Today is World Population Day, a day set aside by the Governing Council of the United Nations Development Programme (UNDP) since 1989, to be observed by the international community. The theme for this year is “Family Planning: Empowering People, Developing Nations.” The day is significant considering that no fewer than 214 million women in developing countries including Nigeria, who want to avoid pregnancy do not use safe and effective family planning methods, for reasons ranging from lack of access to information or services to lack of support from their partners or communities. Population from time has grown and will continue to grow as long as humans exist and continue to procreate. However, population growth must be planned and controlled to ensure a good standard of living for the population. Statistics indicate that Nigeria’s estimated population, as at 2017, is 192 million with a growth rate of 3.2 per cent. This implies...

Shame Of A Nation

Is it possible that three former Presidents, Olusegun Obasanjo, Umaru Musa Yar’Adua and Goodluck Jonathan, collectively and jointly squandered N11 trillion on the nation’s electricity project as alleged by  a Civil Society Organisation (CSO), the Socio-Economic Rights and Accountability Project (SERAP)? The money was meant to provide regular electricity supply to Nigeria and Nigerians in a manner that will boost the production processes essential in sustainable nation building. The report by the CSO claimed that the money represented public funds, private equity and social investment (or divestments) in the power sector. It also stated that the figure is estimated to reach a N20 trillion mark in the next decade given the rate of government investment and funding in the power sector amidst dwindling fortune and recurrent revenue shortfalls. The organisation hit the nail on the head when it stated the obvious which is that the power sector reforms in Nigeria under...
Aung San Suu Kyi needs no introduction. No Nobel laureate does. She won that coveted prize for her stand against authoritarianism in her country, Myanmar, for which she was recognised and accepted as the conscience of the nation and the heroine of humanity. This lady had the stature of a moral giant. Unfortunately, she has become a pragmatic politician, with all its negative connotations, who has turned to an apologist for the most grotesque abuses of basic rights inside her own country. Before now, she was universally acclaimed as a champion of human rights and the moral face of Myanmar. That unfortunate country is not new to oppression. As an adult, Suu Kyi experienced first-hand the brutal power of an oppressive state, when she spent 15 years under house arrest. The democracy champion turned politician made her name as an implacable fighter for human rights. She sacrificed her family life, her...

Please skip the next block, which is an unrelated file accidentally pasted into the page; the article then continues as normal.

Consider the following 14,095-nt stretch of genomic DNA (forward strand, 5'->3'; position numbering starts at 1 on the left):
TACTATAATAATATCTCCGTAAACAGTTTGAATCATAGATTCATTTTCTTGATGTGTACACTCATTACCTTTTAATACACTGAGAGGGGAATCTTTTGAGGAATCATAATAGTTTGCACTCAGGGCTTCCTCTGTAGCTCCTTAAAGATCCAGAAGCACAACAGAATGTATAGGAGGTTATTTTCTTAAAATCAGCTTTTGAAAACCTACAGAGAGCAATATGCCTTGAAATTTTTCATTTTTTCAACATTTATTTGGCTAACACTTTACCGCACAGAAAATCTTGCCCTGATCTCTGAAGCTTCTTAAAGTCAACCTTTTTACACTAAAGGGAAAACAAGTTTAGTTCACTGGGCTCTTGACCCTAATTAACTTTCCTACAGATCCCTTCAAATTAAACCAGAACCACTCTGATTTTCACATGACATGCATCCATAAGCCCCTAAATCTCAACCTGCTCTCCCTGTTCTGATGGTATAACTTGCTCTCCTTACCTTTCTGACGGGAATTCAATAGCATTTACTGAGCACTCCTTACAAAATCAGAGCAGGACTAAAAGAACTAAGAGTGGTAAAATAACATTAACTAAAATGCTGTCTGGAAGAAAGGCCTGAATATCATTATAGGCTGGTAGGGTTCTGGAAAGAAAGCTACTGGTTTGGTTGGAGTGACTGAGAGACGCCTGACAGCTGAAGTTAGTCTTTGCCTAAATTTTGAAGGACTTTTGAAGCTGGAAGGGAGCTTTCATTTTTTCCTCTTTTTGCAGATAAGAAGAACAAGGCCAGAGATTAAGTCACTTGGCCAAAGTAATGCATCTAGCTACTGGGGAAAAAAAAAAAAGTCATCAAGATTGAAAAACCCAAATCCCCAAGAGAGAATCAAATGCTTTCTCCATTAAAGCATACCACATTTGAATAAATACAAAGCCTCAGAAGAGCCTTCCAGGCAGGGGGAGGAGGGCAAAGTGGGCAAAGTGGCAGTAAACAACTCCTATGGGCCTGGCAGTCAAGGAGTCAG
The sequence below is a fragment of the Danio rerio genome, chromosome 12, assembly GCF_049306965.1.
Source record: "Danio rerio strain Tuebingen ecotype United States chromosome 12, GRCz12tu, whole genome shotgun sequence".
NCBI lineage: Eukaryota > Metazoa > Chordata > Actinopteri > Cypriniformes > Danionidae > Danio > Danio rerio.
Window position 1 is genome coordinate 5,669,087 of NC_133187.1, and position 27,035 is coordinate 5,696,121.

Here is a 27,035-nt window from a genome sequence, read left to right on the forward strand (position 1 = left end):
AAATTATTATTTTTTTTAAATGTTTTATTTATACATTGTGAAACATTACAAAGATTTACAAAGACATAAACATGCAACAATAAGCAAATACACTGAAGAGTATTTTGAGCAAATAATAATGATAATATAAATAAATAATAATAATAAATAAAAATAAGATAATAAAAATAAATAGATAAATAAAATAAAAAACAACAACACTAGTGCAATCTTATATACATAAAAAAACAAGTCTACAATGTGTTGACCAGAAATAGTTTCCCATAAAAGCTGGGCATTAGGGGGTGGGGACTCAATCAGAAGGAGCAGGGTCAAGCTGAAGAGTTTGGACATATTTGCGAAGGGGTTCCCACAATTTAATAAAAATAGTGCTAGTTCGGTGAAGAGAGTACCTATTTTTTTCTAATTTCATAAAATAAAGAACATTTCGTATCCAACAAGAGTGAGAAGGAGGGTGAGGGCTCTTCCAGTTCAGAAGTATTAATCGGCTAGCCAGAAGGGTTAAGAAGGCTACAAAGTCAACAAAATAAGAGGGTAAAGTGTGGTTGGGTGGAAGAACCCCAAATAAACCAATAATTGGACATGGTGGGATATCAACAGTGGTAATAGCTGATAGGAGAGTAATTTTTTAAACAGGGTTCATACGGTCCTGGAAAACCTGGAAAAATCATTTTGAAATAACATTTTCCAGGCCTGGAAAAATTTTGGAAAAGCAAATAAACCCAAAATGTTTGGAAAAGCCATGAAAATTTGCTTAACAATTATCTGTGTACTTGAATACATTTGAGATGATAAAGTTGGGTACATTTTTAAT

The Minister of Education, Alhaji Adamu Adamu, recently expressed worry at the level of illiteracy in the country. This was during his visit to Kebbi State. He will be surprised that those children he classified as illiterate can possibly be fluent in Arabic and Hausa, for instance. Why insist on teaching them in English? In Nigeria, anyone who cannot speak English, is an illiterate. In an earlier editorial with the above caption, we argued against this position. The concern over the vanishing indigenous languages pre-dates the current efforts to revive the dying use of these languages in schools. The governments did not do anything to counter the policy of declaring local languages as vernacular which must not be spoken during classes. The colonial masters and the early missionaries used that act of obvious cultural imperialism to stymie the growth and development of the local languages and, in the process, compelled...
The news is all over the place regarding the pounding the Americas are getting from storms and hurricanes. They come in varying nomenclature- Hurricane Harvey, Hurricane Irma, Hurricanes Katia and Jose. They mean two things- destruction and death on a scale that will remain unprecedented in history.  It is reported that Texas alone suffered a loss of $125 billion. Moody’s Analytics estimate $97 billion in destruction alone and some $108 billion in total damages counting lost output. All eyes are said to be on Hurricane Irma as it moves toward Florida, but it’s not alone. Jose and Katia are strengthening, bringing the number of hurricanes churning in the Atlantic basin to three. Experts claim that this is the first time since 2010 that three active hurricanes have been in the Atlantic almost at the time. This is sure to refocus international attention on the issue of climate change or global warming,...